Next, we applied CRISPR GUARD to base editing. Due to the strict positioning requirements for base editing activity, gRNA design possibilities are more limited and therefore off-targets are harder to avoid28,29. We reasoned that CRISPR GUARD could reduce Base Editor 3 (BE3) activity at off-target sites, since the activity window of BE3 is mostly absent from GUARD RNAs (Supplementary Fig. 6a), and optimal activity of BE3 is dependent on nickase Cas9 nuclease acitivity28, which is compromised with short gRNAs18,19,20. Using a HEK293 cell line expressing BE3, we tested GUARD RNA designs for protection of EMX1 and VEGFA off-target sites (Supplementary Fig. 6b). We demonstrated significant protection of the EMX1 off-target cytosines proximal to MYC (a reduction from 6.03 ± 0.6% to 0.98 ± 0.09% editing), and the VEGFA off-target cytosines proximal to CAVIN4 (a reduction of 23.33 ± 0.45% to 11.37 ± 2.72%; Fig. 4a). These GUARD RNAs also performed well in the CRISPR/Cas9 system (Fig. 3b). As with Cas9, introduction of GUARD RNAs did not compromise on-target editing efficiencies (Fig. 4a).

Fig. 4: GUARD RNAs can reduce off-target base editing if designed to avoid cytosine exposure.

figure4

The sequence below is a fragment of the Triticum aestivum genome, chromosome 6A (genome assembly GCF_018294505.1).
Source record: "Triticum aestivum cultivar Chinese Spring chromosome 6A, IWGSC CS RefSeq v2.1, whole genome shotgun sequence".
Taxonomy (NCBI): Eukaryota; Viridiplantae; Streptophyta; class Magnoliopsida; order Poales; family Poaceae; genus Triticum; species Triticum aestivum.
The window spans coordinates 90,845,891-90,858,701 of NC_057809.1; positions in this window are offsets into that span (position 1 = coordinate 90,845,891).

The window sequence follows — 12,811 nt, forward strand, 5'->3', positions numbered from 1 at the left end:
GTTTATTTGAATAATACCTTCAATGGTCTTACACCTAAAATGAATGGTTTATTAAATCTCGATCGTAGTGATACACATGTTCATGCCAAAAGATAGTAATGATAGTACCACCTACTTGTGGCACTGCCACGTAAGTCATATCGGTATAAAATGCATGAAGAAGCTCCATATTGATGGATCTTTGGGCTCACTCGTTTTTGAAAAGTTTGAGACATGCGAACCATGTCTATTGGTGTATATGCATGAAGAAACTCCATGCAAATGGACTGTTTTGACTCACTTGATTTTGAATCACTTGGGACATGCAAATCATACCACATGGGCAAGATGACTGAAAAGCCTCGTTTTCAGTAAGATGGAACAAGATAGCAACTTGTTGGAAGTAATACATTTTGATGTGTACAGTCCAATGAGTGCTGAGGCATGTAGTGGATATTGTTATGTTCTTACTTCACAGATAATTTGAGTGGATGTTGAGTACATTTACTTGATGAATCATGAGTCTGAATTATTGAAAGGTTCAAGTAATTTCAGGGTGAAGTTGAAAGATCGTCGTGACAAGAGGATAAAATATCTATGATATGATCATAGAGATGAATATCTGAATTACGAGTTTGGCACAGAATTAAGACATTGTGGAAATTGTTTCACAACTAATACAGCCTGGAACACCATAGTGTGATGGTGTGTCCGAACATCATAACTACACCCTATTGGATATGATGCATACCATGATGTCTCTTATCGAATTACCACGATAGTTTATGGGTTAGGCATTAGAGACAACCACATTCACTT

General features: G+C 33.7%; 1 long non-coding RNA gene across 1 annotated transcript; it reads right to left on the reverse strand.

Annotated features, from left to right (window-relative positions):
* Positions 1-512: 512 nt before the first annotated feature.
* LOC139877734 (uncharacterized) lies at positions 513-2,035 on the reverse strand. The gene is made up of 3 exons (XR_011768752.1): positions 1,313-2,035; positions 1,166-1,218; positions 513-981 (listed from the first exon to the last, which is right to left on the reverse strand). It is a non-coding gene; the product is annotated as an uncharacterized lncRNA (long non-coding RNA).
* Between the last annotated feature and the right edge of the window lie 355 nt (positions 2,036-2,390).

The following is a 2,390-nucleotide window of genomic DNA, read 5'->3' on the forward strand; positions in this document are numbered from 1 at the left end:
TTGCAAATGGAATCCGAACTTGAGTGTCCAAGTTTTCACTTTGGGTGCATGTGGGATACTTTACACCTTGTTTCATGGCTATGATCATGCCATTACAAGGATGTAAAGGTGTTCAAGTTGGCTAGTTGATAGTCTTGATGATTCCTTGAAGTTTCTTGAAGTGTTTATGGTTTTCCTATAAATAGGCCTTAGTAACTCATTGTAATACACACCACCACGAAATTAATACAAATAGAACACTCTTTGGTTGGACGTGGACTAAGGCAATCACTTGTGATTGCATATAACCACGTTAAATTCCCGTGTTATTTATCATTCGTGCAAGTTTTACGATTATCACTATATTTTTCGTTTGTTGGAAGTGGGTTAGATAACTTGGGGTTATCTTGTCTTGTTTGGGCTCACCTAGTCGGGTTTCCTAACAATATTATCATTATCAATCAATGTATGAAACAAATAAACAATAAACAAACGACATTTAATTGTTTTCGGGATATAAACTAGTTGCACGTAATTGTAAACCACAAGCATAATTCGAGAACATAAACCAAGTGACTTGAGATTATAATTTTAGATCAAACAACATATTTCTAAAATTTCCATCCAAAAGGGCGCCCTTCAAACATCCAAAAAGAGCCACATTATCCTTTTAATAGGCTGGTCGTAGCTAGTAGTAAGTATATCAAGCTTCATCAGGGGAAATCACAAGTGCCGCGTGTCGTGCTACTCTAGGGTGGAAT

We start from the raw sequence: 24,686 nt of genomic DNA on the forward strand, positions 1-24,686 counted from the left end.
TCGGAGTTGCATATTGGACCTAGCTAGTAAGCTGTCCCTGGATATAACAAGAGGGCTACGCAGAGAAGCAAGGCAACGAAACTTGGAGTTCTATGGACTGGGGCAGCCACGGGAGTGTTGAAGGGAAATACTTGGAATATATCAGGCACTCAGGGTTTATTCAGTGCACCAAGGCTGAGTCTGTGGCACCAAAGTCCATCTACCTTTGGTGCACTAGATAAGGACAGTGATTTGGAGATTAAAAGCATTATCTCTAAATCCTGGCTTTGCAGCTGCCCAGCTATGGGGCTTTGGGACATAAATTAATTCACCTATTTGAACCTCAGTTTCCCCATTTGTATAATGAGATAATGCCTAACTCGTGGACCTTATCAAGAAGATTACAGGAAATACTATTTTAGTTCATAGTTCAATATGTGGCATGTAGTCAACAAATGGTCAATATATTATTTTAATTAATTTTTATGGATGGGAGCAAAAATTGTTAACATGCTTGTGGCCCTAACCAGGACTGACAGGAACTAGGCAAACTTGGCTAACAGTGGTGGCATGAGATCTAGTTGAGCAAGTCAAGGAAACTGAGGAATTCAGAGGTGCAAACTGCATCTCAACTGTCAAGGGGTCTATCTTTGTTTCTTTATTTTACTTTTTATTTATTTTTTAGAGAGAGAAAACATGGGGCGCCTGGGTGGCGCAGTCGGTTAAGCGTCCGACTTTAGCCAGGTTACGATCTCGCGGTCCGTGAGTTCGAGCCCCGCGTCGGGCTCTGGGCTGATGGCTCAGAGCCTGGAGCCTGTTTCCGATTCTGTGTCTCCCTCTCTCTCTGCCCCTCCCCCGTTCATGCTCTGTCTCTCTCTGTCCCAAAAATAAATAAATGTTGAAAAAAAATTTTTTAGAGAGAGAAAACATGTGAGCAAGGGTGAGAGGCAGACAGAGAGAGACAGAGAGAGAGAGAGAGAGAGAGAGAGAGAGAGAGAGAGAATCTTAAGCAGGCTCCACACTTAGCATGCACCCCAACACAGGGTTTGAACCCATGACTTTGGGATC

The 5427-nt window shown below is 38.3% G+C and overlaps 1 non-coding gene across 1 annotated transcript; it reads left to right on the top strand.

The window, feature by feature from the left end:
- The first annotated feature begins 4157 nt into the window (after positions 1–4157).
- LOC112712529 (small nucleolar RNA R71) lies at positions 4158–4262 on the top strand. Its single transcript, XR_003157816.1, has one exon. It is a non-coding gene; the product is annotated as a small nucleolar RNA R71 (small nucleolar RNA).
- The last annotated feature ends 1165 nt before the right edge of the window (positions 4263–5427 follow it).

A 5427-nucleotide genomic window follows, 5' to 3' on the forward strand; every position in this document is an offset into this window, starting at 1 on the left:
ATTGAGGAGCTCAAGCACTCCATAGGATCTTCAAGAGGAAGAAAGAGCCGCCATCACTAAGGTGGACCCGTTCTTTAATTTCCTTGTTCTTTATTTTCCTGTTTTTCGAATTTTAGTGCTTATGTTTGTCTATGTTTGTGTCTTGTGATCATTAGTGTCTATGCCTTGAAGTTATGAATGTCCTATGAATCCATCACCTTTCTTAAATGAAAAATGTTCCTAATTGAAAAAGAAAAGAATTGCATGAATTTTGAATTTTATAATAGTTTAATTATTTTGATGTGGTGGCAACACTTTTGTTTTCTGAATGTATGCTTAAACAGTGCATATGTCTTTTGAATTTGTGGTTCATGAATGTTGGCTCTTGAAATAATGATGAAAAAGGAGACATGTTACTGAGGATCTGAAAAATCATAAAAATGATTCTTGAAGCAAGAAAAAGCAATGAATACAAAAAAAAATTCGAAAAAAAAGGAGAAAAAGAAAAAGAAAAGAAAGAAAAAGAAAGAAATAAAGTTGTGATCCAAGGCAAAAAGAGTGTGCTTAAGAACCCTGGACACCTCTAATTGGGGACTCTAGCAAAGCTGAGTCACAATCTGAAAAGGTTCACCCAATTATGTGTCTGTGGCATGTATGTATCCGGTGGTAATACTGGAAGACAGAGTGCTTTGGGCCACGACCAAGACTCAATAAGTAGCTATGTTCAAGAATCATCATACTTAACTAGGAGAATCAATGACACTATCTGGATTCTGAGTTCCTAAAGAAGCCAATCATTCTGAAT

a Protection from off-target cytosine deamination with CRISPR GUARD. Base editing rates from amplicon sequencing of BE3-expressing HEK293 cells transfected with EMX1 or VEGFA on-target gRNA (25 nM) and the indicated GUARD RNA (125 nM). Shown is the cumulative editing rate for the cytosines highlighted. The predicted cytosine deamination activity window is indicated. b Increased base editing frequencies with GUARD RNAs that expose cytosines. Base editing rates from amplicon sequencing of BE3-expressing HEK293 cells transfected with EMX1 (left) or VEGFA (right) on-target gRNA (25 nM) and the indicated GUARD RNA (125 nM). c GUARD RNAs can facilitate base editing without full-length on-target gRNAs. Base editing rates from amplicon sequencing of BE3-expressing HEK293 cells transfected with MFAP1 GUARD RNA only (125 nM). Data represent the mean of two independent experiments with symbols representing each replicate. Source data are provided as a Source Data file.